It is reasonable to think that any jurisdiction with high property tax rates reflects a government (or governments) that heavily rely on property taxes as a source of revenue. This can be especially true in jurisdictions with relatively low sales and/or income taxes.
It is also relevant to consider that many jurisdictions must factor in the impact of low home values on property tax revenue. Substantial funding needs and low home values can drive up tax rates. When required to raise enough revenue for higher local spending and better public services, there are only so many levers available to governments.
Urban Institute stresses that the importance of property taxes directly correlates with the importance of local needs and the responsibilities of governing authorities. Property taxes are commonly collected at the local level of all 50 US states and the District of Columbia, where we commonly see cities, counties and school districts playing a substantial/direct role in the tax on real property.
Similarly, in Canada, cities and municipalities commonly play a central role in collecting and spending property taxes. In many cases, property tax is the only funding source over which local governments in Canada have any control.
In other words, to increase the revenues available to fund activities at the local level, jurisdictions usually have one of two choices—exercise their power over property tax rates or go pleading, hat-in-hand, to other levels of government that possess additional revenue tools.
Logically, it is common to see property taxes constituting a smaller portion of state revenue (as opposed to local government where, in some cases, property tax is the only source of revenue). In some instances where states leave taxation of real property to the local government, the share of property taxes that go to the state might be based solely on “personal property.”
Of course, in property tax what may be generally true cannot be considered the norm.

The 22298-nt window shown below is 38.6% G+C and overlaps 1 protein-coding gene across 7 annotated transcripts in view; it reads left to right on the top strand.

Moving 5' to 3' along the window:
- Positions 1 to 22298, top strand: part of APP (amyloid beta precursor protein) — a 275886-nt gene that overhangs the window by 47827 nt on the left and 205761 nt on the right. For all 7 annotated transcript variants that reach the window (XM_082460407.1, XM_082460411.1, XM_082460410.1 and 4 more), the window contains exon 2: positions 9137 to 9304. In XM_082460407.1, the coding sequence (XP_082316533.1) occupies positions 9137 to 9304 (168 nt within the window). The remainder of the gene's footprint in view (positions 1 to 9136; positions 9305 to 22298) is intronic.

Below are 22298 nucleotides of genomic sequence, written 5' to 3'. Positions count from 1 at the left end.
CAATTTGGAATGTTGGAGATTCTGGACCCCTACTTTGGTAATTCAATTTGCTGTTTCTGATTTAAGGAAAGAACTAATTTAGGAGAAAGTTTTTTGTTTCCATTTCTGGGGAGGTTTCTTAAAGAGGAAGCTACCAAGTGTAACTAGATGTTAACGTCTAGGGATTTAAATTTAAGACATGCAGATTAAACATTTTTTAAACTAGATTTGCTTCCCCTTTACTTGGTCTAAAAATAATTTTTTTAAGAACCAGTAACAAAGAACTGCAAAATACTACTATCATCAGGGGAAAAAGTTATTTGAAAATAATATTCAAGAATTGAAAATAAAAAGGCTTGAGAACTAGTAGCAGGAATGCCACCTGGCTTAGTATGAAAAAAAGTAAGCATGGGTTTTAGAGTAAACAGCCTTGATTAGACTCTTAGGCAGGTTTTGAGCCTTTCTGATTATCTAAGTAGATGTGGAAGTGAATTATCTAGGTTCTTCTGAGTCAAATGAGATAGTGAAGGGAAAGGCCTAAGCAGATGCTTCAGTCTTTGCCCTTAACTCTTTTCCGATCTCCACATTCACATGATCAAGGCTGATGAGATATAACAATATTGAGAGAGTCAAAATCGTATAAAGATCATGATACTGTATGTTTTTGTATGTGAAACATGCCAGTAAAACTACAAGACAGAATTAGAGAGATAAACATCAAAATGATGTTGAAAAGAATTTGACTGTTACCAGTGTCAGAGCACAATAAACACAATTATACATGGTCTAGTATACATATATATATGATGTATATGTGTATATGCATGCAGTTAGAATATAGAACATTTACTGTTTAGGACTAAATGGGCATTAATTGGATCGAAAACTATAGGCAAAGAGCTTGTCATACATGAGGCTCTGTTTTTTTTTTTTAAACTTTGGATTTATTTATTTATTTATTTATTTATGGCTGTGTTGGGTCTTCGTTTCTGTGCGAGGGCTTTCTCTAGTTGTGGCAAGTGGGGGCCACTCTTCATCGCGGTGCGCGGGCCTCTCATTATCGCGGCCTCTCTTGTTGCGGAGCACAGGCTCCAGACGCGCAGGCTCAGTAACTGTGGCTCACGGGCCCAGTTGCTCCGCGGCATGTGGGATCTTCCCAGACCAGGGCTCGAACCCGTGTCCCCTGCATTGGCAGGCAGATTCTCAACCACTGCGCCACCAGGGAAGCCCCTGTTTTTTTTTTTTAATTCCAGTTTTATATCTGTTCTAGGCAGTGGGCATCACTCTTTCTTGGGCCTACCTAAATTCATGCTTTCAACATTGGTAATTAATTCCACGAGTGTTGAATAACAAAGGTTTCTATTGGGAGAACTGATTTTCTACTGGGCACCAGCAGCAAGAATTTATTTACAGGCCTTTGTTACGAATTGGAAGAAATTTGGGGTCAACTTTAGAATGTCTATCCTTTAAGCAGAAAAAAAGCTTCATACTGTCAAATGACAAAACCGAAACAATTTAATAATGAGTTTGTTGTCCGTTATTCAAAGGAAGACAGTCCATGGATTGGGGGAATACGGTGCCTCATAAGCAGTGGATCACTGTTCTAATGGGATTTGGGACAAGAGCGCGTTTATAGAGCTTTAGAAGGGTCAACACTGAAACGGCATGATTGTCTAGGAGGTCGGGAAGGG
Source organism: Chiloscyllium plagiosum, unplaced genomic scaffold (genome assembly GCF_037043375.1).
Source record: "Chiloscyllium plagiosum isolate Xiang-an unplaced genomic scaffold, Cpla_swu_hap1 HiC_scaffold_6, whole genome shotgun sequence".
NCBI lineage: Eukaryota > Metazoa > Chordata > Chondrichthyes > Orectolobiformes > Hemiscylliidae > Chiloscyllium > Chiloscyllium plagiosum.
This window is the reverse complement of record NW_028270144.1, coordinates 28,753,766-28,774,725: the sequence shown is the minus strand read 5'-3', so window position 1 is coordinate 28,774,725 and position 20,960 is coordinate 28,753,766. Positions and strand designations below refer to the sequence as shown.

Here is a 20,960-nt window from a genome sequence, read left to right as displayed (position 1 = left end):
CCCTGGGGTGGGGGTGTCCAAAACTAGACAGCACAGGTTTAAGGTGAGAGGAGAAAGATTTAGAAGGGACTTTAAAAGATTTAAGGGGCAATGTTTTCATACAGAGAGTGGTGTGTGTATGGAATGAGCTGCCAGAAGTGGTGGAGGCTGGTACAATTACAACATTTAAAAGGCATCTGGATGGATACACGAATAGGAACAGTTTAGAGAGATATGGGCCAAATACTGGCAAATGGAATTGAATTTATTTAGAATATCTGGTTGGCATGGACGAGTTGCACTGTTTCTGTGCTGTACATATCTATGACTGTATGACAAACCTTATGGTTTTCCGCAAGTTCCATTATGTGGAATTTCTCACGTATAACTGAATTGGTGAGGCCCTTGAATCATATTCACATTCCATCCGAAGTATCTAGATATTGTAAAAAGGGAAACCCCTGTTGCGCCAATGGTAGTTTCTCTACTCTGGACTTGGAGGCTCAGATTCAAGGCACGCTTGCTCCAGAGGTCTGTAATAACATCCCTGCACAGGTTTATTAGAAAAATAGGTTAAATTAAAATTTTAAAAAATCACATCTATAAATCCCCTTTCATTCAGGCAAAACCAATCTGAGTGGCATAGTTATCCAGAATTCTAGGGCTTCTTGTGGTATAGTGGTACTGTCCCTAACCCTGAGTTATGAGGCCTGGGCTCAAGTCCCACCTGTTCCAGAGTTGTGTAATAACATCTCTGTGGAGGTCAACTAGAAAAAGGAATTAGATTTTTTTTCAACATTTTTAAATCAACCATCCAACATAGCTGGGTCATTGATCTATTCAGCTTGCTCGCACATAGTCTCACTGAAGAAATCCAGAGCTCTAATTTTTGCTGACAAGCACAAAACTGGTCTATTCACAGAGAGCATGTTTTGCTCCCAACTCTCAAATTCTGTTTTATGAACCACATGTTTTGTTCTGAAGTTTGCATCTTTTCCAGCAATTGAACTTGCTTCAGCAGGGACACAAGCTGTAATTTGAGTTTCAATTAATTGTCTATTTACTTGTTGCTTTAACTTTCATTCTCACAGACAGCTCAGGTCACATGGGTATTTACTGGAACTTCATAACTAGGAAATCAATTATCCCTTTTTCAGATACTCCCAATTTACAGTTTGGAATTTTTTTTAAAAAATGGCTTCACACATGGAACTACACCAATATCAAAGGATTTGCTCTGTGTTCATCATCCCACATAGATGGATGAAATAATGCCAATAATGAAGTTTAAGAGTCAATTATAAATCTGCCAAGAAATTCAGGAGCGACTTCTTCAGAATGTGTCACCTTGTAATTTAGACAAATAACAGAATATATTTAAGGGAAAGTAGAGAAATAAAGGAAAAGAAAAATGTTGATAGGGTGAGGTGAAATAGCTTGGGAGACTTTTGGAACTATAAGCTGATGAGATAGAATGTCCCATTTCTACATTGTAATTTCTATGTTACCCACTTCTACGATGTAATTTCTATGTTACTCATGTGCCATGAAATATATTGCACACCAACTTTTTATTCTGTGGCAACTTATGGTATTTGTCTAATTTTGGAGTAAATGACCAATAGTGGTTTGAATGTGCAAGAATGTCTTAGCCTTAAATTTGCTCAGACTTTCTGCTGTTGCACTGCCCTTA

Consider these statistics from Urban Institute reporting that state governments collected $18 billion from property taxes in 2019. In this example, the $18B constituted only one percent (1%) of state general revenue.
In contrast, as one of their most critical revenue sources, local governments collected $559 billion in property taxes in 2019, or 30 percent (30%) of local general revenue. (Note: We previously cited a total of $577 billion in property tax revenue—that figure combines both the $18B and $559B presented above.)
Once collected, property taxes help various levels of government fund a wide range of public services. The wide disparity (i.e., property tax makes up 1% of state revenues and 30% of local government revenues) sheds light on the fact that property tax revenues predominantly fund local services.
Tax rates often vary widely across different real estate asset classes. These asset types include residential, multi-residential, commercial, and industrial, as well as a range of optional classes and sub-classes.
While there is a great deal of variance between jurisdictions, it is virtually always the case that commercial property taxes are higher than residential ones. One could say this is due to the fact that non-residential asset classes tend to have higher assessed values. However, tax rates are also subject to a great deal of variance across different property classes, most notably between residential and non-residential classes (such as commercial and industrial).